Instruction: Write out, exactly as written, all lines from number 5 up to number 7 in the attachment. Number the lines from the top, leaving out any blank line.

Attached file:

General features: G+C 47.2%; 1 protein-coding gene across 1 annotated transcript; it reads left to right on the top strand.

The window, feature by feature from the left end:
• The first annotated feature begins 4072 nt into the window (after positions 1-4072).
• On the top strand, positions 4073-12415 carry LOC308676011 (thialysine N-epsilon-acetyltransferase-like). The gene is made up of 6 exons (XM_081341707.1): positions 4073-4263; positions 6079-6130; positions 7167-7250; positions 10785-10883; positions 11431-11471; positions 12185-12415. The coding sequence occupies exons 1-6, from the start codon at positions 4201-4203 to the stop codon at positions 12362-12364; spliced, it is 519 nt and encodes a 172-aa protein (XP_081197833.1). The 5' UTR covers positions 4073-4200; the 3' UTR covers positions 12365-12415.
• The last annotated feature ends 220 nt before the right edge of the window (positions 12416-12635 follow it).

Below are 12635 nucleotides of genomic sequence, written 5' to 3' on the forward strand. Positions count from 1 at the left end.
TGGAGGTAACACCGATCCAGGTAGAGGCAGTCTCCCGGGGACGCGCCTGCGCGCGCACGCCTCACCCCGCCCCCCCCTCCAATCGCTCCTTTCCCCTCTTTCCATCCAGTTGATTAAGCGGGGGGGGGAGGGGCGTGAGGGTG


• The last annotated feature ends 220 nt before the right edge of the window (positions 12416-12635 follow it).

Below are 12635 nucleotides of genomic sequence, written 5' to 3' on the forward strand. Positions count from 1 at the left end.
TGGAGGTAACACCGATCCAGGTAGAGGCAGTCTCCCGGGGACGCGCCTGCGCGCGCACGCCTCACCCCGCCCCCCCCTCCAATCGCTCCTTTCCCCTCTTTCCATCCAGTTGATTAAGCGGGGGGGGGAGGGGCGTGAGGGTG